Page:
Nate


Mike C
Mike C
Ten Centuries
Ten Centuries (1.4K reputation)Ten Centuries (1.4K reputation)Ten Centuries (1.4K reputation)Ten Centuries (1.4K reputation)Ten Centuries (1.4K reputation)Ten Centuries (1.4K reputation)Ten Centuries (1.4K reputation)Ten Centuries (1.4K reputation)

Group: General Forum Members
Points: 1351 Visits: 1168

I was thinking more along the lines of just declaring a variable, assigning the value and it automatically encrypts or encodes to the proper base. You're right, there's probably not much benefit to that over a UDF, except to say "look what I did." But then again, I'm not seeing much value in UDT's overall so far, except to say "look what I did."

My main point is that UDT's will probably work best for simple scalar types as opposed to aggregated, de-normalized types that consist of 2 or more separate pieces of information. I think the SQL 2000 "Money" datatype implementation is a prime example of the things that can go wrong when you try to create such a data type.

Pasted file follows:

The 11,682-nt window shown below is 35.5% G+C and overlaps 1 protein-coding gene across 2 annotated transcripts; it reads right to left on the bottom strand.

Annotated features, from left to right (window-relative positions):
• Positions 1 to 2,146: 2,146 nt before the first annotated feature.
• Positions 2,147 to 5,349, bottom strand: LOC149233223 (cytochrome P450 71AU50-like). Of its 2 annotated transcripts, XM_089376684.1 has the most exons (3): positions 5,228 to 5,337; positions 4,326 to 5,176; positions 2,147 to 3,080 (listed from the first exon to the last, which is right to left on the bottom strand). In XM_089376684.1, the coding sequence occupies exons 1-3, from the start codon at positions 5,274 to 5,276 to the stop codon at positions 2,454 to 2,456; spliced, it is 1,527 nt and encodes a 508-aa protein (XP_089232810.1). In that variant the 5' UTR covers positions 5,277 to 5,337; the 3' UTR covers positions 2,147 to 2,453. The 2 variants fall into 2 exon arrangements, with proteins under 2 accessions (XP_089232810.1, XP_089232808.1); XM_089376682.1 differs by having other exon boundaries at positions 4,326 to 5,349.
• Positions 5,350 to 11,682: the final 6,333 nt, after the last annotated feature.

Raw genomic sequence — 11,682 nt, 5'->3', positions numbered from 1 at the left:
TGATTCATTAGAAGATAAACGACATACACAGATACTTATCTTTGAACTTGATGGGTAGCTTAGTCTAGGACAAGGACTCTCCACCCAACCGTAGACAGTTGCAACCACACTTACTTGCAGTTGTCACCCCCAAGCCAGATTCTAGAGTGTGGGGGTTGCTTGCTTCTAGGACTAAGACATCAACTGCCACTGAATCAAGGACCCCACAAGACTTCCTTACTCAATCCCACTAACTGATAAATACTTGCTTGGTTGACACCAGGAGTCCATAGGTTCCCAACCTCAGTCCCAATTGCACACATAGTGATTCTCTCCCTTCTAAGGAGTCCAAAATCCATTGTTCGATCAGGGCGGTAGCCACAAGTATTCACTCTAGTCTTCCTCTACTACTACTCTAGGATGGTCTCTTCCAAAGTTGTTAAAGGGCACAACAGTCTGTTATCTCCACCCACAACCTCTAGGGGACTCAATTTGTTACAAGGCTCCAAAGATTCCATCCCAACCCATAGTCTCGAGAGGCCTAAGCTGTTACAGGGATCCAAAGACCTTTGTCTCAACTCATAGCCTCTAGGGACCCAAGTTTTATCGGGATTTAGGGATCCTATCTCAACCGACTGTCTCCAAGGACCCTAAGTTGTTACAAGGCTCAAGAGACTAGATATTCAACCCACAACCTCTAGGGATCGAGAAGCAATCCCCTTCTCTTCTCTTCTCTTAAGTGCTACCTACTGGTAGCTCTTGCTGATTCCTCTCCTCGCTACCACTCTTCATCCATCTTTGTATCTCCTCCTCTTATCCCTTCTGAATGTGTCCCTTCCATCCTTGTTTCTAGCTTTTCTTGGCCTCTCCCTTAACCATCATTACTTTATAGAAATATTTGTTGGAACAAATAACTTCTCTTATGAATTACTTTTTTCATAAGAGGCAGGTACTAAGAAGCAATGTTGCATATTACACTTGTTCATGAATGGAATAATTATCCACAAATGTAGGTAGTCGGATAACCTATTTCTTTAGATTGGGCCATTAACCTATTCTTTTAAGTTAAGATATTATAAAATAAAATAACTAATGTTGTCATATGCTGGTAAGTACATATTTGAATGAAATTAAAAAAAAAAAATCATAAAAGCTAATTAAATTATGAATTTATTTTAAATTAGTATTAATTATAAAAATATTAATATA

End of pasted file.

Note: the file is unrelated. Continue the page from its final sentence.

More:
I also don't see any benefit to declaring an ItemStock or other Inventory UDT. What's the "total" of 3 hammers, 2 nails and 1 piece of wood in my inventory? Is it less than an inventory of 3 french hens, 2 turtledoves and a partridge in a pear tree?

Performing scalar (or even aggregate) functions on a UDT like this doesn't seem to make a lot of sense... Once again, before inventories are summed accountants usually prefer they be converted to a common UOM - usually dollars representing an assigned value of each item; although it could also be weight, size, or any other common measure.


Alex-217289
Alex-217289
SSC Journeyman
SSC Journeyman (77 reputation)SSC Journeyman (77 reputation)SSC Journeyman (77 reputation)SSC Journeyman (77 reputation)SSC Journeyman (77 reputation)SSC Journeyman (77 reputation)SSC Journeyman (77 reputation)SSC Journeyman (77 reputation)

Group: General Forum Members
Points: 77 Visits: 3